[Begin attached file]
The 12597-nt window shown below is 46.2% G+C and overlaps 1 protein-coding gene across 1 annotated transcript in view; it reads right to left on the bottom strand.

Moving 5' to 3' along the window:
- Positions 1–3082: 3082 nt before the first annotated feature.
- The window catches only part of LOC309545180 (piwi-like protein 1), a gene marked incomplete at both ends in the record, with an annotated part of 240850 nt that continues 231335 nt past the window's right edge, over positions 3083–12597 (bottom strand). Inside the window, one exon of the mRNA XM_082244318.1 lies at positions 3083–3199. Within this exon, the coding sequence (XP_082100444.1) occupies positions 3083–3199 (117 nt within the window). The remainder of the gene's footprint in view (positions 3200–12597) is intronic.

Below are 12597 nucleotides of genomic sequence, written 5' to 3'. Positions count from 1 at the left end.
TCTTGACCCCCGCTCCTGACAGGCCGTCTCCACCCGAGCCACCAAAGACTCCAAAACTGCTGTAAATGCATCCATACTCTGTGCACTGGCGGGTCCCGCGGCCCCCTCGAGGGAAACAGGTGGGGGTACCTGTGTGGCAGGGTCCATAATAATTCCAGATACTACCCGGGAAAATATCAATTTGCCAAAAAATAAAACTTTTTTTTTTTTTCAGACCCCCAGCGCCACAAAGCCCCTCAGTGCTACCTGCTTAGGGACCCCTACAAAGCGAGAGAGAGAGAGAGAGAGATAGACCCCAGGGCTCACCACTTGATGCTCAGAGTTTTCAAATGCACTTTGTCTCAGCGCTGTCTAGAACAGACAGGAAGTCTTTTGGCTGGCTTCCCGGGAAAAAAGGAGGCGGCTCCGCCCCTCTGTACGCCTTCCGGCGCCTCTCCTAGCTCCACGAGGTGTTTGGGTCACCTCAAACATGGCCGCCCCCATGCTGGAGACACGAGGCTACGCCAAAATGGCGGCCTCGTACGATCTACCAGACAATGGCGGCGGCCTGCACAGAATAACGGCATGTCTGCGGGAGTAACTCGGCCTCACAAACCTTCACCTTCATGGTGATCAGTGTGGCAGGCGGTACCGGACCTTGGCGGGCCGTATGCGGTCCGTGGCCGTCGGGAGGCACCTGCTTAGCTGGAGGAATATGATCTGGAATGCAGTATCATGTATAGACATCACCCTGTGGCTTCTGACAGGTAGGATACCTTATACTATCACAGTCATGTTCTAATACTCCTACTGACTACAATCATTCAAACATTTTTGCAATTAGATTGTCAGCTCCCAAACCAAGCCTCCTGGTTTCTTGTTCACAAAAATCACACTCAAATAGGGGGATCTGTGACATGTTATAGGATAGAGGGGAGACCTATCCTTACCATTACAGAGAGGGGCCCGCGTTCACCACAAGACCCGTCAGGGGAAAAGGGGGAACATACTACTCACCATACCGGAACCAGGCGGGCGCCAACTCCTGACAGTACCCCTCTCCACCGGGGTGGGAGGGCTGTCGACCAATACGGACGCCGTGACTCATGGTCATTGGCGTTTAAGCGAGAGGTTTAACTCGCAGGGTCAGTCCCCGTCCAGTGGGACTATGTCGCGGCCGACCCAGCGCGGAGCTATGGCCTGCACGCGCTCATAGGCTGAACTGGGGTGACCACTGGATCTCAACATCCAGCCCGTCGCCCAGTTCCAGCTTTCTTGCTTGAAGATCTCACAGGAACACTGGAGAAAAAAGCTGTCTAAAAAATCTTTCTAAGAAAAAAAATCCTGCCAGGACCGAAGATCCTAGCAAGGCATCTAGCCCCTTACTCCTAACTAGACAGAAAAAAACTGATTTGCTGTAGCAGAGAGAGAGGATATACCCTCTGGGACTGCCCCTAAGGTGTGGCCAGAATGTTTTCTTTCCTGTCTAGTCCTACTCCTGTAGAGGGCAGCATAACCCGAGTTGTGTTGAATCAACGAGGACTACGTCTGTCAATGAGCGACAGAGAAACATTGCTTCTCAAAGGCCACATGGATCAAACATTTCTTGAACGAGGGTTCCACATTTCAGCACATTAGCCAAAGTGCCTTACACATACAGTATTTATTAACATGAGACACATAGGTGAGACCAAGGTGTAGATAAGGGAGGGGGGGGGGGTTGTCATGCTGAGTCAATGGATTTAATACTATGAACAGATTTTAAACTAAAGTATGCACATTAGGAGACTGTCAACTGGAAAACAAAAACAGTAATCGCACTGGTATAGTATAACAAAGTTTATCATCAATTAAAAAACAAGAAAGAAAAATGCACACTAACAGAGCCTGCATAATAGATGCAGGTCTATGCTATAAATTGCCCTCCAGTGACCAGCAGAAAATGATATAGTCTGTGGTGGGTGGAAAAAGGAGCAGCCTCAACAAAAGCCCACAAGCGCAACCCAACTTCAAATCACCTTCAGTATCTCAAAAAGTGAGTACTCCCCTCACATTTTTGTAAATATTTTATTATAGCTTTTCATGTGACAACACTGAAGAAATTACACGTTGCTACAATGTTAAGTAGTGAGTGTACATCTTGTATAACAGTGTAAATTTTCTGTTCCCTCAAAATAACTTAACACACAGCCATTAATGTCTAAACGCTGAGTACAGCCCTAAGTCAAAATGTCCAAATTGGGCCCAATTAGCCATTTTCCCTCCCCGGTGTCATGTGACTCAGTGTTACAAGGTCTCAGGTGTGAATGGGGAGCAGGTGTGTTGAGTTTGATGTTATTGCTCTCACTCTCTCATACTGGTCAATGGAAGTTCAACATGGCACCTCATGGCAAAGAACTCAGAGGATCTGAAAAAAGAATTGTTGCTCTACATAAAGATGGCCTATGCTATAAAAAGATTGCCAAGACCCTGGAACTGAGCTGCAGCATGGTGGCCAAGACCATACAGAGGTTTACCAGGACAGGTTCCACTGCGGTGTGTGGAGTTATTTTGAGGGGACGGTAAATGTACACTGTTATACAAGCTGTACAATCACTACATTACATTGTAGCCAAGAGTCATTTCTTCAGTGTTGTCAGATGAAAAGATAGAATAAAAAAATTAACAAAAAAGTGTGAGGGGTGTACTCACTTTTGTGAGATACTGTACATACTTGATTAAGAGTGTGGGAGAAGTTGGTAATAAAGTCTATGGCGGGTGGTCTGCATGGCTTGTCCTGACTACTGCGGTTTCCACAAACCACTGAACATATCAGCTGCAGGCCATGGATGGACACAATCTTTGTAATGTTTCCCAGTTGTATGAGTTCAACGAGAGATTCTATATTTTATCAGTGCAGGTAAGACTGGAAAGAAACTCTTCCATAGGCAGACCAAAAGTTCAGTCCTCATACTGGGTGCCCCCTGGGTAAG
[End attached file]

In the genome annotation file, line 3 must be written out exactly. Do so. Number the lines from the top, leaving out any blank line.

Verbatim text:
- Positions 1–3082: 3082 nt before the first annotated feature.